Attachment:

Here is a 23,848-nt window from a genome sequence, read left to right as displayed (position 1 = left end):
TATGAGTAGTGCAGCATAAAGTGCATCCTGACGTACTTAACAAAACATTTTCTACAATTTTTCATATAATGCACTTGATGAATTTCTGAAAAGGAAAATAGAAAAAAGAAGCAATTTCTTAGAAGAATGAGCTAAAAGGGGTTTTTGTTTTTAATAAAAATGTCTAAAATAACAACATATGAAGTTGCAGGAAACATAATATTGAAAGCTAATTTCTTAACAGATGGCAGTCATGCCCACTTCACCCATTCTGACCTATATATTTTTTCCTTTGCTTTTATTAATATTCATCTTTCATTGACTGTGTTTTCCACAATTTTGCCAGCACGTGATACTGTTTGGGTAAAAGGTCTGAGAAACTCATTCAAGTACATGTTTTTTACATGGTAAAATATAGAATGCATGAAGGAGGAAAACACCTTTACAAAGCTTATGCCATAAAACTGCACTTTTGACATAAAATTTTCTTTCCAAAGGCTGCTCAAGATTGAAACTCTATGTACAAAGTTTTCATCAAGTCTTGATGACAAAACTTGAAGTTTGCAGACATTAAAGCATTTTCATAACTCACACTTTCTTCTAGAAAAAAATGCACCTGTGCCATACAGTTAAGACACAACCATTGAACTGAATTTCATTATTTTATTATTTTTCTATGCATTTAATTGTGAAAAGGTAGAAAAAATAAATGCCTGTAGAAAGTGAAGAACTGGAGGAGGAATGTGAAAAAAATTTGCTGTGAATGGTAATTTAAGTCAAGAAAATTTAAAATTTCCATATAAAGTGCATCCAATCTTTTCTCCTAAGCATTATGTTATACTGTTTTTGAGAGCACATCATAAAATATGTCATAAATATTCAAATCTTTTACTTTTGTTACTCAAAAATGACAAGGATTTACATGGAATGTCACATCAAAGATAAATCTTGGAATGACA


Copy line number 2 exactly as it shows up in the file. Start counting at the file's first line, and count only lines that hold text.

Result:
TATGAGTAGTGCAGCATAAAGTGCATCCTGACGTACTTAACAAAACATTTTCTACAATTTTTCATATAATGCACTTGATGAATTTCTGAAAAGGAAAATAGAAAAAAGAAGCAATTTCTTAGAAGAATGAGCTAAAAGGGGTTTTTGTTTTTAATAAAAATGTCTAAAATAACAACATATGAAGTTGCAGGAAACATAATATTGAAAGCTAATTTCTTAACAGATGGCAGTCATGCCCACTTCACCCATTCTGACCTATATATTTTTTCCTTTGCTTTTATTAATATTCATCTTTCATTGACTGTGTTTTCCACAATTTTGCCAGCACGTGATACTGTTTGGGTAAAAGGTCTGAGAAACTCATTCAAGTACATGTTTTTTACATGGTAAAATATAGAATGCATGAAGGAGGAAAACACCTTTACAAAGCTTATGCCATAAAACTGCACTTTTGACATAAAATTTTCTTTCCAAAGGCTGCTCAAGATTGAAACTCTATGTACAAAGTTTTCATCAAGTCTTGATGACAAAACTTGAAGTTTGCAGACATTAAAGCATTTTCATAACTCACACTTTCTTCTAGAAAAAAATGCACCTGTGCCATACAGTTAAGACACAACCATTGAACTGAATTTCATTATTTTATTATTTTTCTATGCATTTAATTGTGAAAAGGTAGAAAAAATAAATGCCTGTAGAAAGTGAAGAACTGGAGGAGGAATGTGAAAAAAATTTGCTGTGAATGGTAATTTAAGTCAAGAAAATTTAAAATTTCCATATAAAGTGCATCCAATCTTTTCTCCTAAGCATTATGTTATACTGTTTTTGAGAGCACATCATAAAATATGTCATAAATATTCAAATCTTTTACTTTTGTTACTCAAAAATGACAAGGATTTACATGGAATGTCACATCAAAGATAAATCTTGGAATGACA